Leaders of the University of Maryland, Baltimore (UMB) and
city officials on two recent occasions have been invited to see for
how expanded opportunities at two elementary schools can brighten the
lives of families
in the Promise Heights neighborhood.
at The Historic Samuel Coleridge-Taylor Elementary School (HSCT)
and Furman L. Templeton Preparatory Academy (FLT) opened
their doors to show off the schools' latest amenities
Each public school is located only a short distance from campus in
high-poverty part of Baltimore that is the focus of the UMB-led Promise
The initiative is partially
funded by a Promise Neighborhoods planning grant from the U.S.
Department of Education
and led by the UM School
of Social Work (SSW) in collaboration with the School
of Medicine, the School of Nursing,
SSW Dean Richard P. Barth,
Mayden, MSW, executive director of Promise Heights and SSW
assistant dean, were
introduced to a large gathering of community leaders, parents, and
a ceremony on Sept. 23 at HSCT, 507 W. Preston St. in West Baltimore.
After months of renovation work, HSCT
dedicated a completely
redesigned and relocated library made possible by a grant from the
Jeanette Weinberg Foundation, part of the foundation's $10 million
Elementary and Middle School Library Project. One aspect of the project
Enoch Pratt Parent Place, furnished with armchairs, designed for
guardians of the 420 students enrolled at HSCT.
"Read every book in this room," Mayden admonished the
youngsters chosen to represent each grade, including pre-kindergarten,
reminding them in so many words of the goal of Promise Heights: to
improve the lives of children from cradle to college or career. "When
you're ready for graduate school, see us on our campus," she said. "You
are the future doctors, nurses, social workers, and pharmacists, and I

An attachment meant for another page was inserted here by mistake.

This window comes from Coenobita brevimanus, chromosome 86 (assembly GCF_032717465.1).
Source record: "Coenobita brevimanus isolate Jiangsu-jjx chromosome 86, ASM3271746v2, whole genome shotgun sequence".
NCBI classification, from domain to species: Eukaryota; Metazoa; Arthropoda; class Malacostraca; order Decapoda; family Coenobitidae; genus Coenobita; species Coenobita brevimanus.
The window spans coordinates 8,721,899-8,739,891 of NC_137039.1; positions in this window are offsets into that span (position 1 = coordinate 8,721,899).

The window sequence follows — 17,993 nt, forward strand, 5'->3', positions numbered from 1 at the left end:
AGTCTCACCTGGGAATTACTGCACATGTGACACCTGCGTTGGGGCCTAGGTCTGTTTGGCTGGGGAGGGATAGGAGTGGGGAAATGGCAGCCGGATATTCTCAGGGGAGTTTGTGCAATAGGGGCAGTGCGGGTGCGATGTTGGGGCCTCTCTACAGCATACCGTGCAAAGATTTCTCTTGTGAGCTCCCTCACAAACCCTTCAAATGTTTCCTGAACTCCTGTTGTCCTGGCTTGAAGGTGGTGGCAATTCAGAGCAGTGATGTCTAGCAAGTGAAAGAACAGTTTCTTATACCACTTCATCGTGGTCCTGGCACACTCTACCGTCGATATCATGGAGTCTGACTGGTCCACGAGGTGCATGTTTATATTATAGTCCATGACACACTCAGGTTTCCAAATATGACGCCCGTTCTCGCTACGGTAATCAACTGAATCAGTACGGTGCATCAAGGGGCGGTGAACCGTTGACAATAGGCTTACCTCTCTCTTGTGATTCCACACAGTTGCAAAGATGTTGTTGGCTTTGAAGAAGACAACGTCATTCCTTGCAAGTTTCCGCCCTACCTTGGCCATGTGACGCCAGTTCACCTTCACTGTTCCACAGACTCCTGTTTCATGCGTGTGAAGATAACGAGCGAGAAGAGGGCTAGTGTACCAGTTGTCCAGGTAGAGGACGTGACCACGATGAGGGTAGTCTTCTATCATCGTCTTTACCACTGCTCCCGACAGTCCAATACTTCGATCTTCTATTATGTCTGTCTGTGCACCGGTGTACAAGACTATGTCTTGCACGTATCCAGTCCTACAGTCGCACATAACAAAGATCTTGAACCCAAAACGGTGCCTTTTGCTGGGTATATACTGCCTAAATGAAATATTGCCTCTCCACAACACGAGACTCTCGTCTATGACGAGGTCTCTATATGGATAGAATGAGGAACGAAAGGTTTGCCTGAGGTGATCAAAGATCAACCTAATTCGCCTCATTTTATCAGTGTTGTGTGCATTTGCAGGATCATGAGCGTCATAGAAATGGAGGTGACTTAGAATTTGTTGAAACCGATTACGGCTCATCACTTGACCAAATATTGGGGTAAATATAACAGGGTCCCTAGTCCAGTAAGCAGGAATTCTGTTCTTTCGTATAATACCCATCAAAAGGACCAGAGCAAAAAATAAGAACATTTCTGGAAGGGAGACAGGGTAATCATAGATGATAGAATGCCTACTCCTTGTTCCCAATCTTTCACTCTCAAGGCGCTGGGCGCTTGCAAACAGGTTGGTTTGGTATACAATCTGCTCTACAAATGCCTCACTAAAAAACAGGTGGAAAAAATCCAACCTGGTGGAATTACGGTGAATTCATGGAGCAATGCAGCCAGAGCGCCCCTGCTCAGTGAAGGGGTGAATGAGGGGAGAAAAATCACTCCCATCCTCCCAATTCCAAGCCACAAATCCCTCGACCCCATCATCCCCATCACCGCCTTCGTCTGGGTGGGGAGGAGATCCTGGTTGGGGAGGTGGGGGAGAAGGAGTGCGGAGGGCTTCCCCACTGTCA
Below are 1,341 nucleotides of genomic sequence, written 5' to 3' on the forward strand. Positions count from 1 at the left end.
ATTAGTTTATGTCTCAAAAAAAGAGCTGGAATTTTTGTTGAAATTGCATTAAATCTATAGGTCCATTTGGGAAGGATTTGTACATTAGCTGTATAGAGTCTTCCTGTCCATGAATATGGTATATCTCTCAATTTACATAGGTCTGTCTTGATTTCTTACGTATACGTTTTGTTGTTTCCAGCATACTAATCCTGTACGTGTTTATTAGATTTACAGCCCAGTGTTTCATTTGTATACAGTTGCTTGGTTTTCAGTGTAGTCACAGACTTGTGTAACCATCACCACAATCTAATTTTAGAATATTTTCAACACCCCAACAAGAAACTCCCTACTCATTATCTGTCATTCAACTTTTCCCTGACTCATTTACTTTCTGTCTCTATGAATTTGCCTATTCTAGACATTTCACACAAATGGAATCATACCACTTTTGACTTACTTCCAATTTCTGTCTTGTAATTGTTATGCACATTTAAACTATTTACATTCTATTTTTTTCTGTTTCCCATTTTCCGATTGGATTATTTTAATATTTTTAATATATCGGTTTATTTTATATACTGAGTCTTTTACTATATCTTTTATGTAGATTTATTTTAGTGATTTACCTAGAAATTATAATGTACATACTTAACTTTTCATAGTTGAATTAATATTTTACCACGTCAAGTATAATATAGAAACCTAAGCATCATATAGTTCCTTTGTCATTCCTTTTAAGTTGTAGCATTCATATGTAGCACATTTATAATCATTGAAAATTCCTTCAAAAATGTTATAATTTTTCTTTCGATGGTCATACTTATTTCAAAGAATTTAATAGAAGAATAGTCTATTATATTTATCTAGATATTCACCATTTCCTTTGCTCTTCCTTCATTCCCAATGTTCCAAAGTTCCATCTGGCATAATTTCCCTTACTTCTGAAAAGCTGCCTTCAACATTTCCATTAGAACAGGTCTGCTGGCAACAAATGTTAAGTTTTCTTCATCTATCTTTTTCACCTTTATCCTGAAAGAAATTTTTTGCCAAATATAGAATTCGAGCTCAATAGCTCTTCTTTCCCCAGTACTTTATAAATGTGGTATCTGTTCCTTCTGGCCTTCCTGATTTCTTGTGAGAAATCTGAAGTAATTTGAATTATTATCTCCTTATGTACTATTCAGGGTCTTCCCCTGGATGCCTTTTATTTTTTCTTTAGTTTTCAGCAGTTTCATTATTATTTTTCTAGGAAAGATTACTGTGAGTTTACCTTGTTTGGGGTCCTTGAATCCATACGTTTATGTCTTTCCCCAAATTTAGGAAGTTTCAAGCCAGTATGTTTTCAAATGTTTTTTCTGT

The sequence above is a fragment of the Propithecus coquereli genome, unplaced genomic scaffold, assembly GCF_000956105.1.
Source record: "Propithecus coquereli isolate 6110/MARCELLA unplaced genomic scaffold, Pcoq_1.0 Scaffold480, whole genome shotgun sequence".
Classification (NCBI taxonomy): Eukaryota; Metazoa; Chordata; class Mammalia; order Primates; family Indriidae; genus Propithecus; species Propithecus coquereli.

to take care of me!"
Speakers included HSCT Principal
Harold Barber, EdD; Senior
Pastor Alvin C. Hathaway of Union Baptist Church, which is among
Heights' faith-based partners; Amy Rosenkrans, director of the Office
Humanities at Baltimore City Public Schools; Baltimore City State's Attorney Gregg Bernstein, JD '81; and
City Council President Bernard "Jack" Young.
It was Young who told the children that reading has a
practical side, such as building vocabulary, but can mean far more.
you anywhere around the world," he said. Given that, HSCT pupils have
The Heart of America Foundation
provided nearly 1,500 books
on the day of the ceremony so each child was able to take home three or
books at the proper reading level to start their personal libraries. At
school, under the guidance of librarian Emmanuel Faulkner, the children
utilize an attractive, flexible space equipped with an array of titles,
technology and areas designed for special uses.
the dedication, one special
area became a stage for a reading by author Tremontenia Morgan, school
secretary at HSCT,who then led her African dance troupe in a
of the funga, a dance that is the subject of her book.
The Heart of America and the Maryland